The 14-year old dispute between Boeing Co. (NYSE: BA) and Airbus may have come to a conclusion Tuesday morning with a ruling from the World Trade Organization (WTO) that both sides are claiming as a victory. According to a summary of the decision at the WTO website, the European Union did provide illegal subsidies for single-aisle aircraft but the effects of the subsidies expired before they caused adverse effects in the market.
Mark that up to a partial victory for Airbus. Regarding illegal EU subsidies to Airbus on its dual-aisle programs, the WTO found that Airbus had not complied with earlier rulings to stop the subsidies and that the prior decision remains operative. That’s a partial victory for Boeing.
Leeham News cites an attorney who explained that Airbus claims that 94% of Boeing’s complaints have now been rejected while just 6% of claims involving the A350 and the A380 have been upheld. If we infer that those percentages refer to the more than $22 billion in damages that Boeing claimed in suffered, Airbus is a clear winner.
In its statement on the ruling, Boeing said the decision “ends the dispute and clears the way for the United States Trade Representative to seek remedies in the form of tariffs against European imports to the United States.” The company continued:
The authorized tariffs are likely to total billions in duties per year, unless and until Airbus addresses the illegal subsidies it received from European governments for its most recently launched airplanes. It is anticipated that U.S. tariffs will be authorized up to the amount of annual harm this market-distorting tactic is causing. Tariffs could be scheduled as early as 2019. This is expected to be the largest-ever WTO authorization of retaliatory tariffs.
Not so fast, says Airbus:
The WTO has now dismissed in their entirety 94 percent of Boeing’s original claims.
The WTO confirmed that all aspects of the A320 and A330 programs are now in full compliance, and that only minor action remains on the A380.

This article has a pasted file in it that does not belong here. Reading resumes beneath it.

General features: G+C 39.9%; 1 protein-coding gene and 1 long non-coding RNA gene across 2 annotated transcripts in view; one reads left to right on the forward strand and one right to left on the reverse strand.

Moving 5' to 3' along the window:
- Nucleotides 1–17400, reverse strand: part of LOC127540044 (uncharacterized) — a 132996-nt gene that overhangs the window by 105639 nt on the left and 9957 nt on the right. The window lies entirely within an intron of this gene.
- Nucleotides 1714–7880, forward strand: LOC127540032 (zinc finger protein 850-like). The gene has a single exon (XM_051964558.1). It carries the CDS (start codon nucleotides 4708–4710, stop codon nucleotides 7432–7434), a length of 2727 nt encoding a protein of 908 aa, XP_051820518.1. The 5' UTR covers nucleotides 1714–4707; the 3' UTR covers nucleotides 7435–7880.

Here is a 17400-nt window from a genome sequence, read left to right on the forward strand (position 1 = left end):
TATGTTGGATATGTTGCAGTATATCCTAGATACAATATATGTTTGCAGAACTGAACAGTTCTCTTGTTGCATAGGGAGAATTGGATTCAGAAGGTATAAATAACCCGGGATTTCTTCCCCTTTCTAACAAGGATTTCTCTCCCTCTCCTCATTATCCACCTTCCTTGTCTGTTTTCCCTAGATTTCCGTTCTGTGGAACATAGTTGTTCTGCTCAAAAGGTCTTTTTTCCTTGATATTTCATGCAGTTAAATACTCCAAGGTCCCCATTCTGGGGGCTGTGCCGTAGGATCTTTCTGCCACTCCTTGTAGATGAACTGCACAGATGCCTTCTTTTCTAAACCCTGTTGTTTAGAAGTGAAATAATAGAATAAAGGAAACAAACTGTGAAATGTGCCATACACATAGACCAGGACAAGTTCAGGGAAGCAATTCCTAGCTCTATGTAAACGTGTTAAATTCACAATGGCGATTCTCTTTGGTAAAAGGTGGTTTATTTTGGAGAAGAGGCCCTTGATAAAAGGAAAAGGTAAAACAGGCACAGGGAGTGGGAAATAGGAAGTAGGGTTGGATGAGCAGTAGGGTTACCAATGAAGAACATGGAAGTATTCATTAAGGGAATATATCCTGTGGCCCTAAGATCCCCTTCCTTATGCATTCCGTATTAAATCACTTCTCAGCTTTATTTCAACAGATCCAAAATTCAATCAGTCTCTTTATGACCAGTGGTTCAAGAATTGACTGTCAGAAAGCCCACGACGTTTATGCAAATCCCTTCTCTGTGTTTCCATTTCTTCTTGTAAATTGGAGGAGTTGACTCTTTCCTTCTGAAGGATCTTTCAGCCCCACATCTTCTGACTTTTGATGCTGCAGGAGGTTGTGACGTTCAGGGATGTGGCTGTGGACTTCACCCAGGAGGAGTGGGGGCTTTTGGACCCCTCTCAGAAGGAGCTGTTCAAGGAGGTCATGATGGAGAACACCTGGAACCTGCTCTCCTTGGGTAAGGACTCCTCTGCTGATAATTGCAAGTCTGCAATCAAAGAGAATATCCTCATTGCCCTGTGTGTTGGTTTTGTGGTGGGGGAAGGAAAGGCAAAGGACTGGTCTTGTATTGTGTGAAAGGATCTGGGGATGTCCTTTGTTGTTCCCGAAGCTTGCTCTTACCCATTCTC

On A350, minor elements of the [repayable launch investment] remain to be addressed. Airbus is currently implementing changes to respond to these findings. This means that any potential US sanctions, now likely to be minor compared to what we expect on the case against Boeing’s subsidies, could result to be counter-productive and ill-timed.
The case Airbus is referring to is expected to get a ruling from the WTO later this year. The complaint was filed by Airbus against the subsidies Boeing received from the state of Washington for the 787 and 777X, among other things, totaling some $20 billion in “non-repaid, illegal subsidies over $100 billion, in damage to global trade,” according to Airbus.
Boeing’s take on the remaining case is that a decision is due late this year or early next and the company believes the ruling against it at a previous hearing will be reversed. But:
[I]f not, Boeing has pledged to do whatever necessary to come into full compliance in the interest of upholding rules-based trade, which is essential to fairness and the future prosperity of the global aerospace industry.
In order words, it’s not over ’til it’s over and that could be a while yet. Leeham News has more details.
Boing stock traded down about 0.8% in the noon hour Tuesday, at $341.84 in a 52-week range of $175.47 to $371.60. The Dow Jones industrial average is down about 0.9% as well, so it’s not clear if the WTO ruling has played much of a role in Boeing’s share price.
Airbus stock closed down 0.9% in Paris at €96.25 in a 52-week range of €68.42 to €100.42.